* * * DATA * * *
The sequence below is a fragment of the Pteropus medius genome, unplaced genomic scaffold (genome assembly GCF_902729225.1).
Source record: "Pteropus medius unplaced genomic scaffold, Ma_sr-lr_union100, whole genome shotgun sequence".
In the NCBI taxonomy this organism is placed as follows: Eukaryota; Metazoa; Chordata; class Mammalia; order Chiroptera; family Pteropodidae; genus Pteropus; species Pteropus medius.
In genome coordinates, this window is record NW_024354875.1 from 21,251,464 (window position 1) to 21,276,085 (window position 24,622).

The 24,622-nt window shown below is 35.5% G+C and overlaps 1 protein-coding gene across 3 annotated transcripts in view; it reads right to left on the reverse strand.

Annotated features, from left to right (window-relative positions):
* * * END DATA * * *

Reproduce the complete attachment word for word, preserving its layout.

The sequence below is a fragment of the Pteropus medius genome, unplaced genomic scaffold (genome assembly GCF_902729225.1).
Source record: "Pteropus medius unplaced genomic scaffold, Ma_sr-lr_union100, whole genome shotgun sequence".
In the NCBI taxonomy this organism is placed as follows: Eukaryota; Metazoa; Chordata; class Mammalia; order Chiroptera; family Pteropodidae; genus Pteropus; species Pteropus medius.
In genome coordinates, this window is record NW_024354875.1 from 21,251,464 (window position 1) to 21,276,085 (window position 24,622).

The 24,622-nt window shown below is 35.5% G+C and overlaps 1 protein-coding gene across 3 annotated transcripts in view; it reads right to left on the reverse strand.

Annotated features, from left to right (window-relative positions):